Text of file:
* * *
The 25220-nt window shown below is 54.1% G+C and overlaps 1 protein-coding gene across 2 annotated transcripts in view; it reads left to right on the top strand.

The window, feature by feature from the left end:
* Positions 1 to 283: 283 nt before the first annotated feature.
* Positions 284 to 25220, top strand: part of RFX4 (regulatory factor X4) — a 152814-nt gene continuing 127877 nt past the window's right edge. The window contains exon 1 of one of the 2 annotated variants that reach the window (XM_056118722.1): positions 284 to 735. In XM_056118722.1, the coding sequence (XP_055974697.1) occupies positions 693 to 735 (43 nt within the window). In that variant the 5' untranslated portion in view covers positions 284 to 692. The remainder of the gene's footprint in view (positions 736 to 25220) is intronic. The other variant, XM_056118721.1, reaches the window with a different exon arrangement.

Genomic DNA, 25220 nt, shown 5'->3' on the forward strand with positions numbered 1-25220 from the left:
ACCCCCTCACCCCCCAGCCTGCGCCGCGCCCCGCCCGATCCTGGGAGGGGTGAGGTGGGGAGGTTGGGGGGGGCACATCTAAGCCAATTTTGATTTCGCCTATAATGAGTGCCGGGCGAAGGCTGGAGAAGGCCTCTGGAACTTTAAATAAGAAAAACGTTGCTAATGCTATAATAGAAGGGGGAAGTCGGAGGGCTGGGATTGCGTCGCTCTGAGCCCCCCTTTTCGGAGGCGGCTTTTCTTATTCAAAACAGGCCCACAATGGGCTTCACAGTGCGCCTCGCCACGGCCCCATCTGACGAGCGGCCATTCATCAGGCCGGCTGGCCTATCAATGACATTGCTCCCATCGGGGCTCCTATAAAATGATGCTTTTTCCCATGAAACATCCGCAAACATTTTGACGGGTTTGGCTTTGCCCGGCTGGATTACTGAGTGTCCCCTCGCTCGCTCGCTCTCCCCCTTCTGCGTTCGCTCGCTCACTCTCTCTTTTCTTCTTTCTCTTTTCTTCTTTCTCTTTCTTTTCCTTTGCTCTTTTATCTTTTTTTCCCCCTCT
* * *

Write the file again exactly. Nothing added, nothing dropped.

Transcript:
The 25220-nt window shown below is 54.1% G+C and overlaps 1 protein-coding gene across 2 annotated transcripts in view; it reads left to right on the top strand.

The window, feature by feature from the left end:
* Positions 1 to 283: 283 nt before the first annotated feature.
* Positions 284 to 25220, top strand: part of RFX4 (regulatory factor X4) — a 152814-nt gene continuing 127877 nt past the window's right edge. The window contains exon 1 of one of the 2 annotated variants that reach the window (XM_056118722.1): positions 284 to 735. In XM_056118722.1, the coding sequence (XP_055974697.1) occupies positions 693 to 735 (43 nt within the window). In that variant the 5' untranslated portion in view covers positions 284 to 692. The remainder of the gene's footprint in view (positions 736 to 25220) is intronic. The other variant, XM_056118721.1, reaches the window with a different exon arrangement.

Genomic DNA, 25220 nt, shown 5'->3' on the forward strand with positions numbered 1-25220 from the left:
ACCCCCTCACCCCCCAGCCTGCGCCGCGCCCCGCCCGATCCTGGGAGGGGTGAGGTGGGGAGGTTGGGGGGGGCACATCTAAGCCAATTTTGATTTCGCCTATAATGAGTGCCGGGCGAAGGCTGGAGAAGGCCTCTGGAACTTTAAATAAGAAAAACGTTGCTAATGCTATAATAGAAGGGGGAAGTCGGAGGGCTGGGATTGCGTCGCTCTGAGCCCCCCTTTTCGGAGGCGGCTTTTCTTATTCAAAACAGGCCCACAATGGGCTTCACAGTGCGCCTCGCCACGGCCCCATCTGACGAGCGGCCATTCATCAGGCCGGCTGGCCTATCAATGACATTGCTCCCATCGGGGCTCCTATAAAATGATGCTTTTTCCCATGAAACATCCGCAAACATTTTGACGGGTTTGGCTTTGCCCGGCTGGATTACTGAGTGTCCCCTCGCTCGCTCGCTCTCCCCCTTCTGCGTTCGCTCGCTCACTCTCTCTTTTCTTCTTTCTCTTTTCTTCTTTCTCTTTCTTTTCCTTTGCTCTTTTATCTTTTTTTCCCCCTCT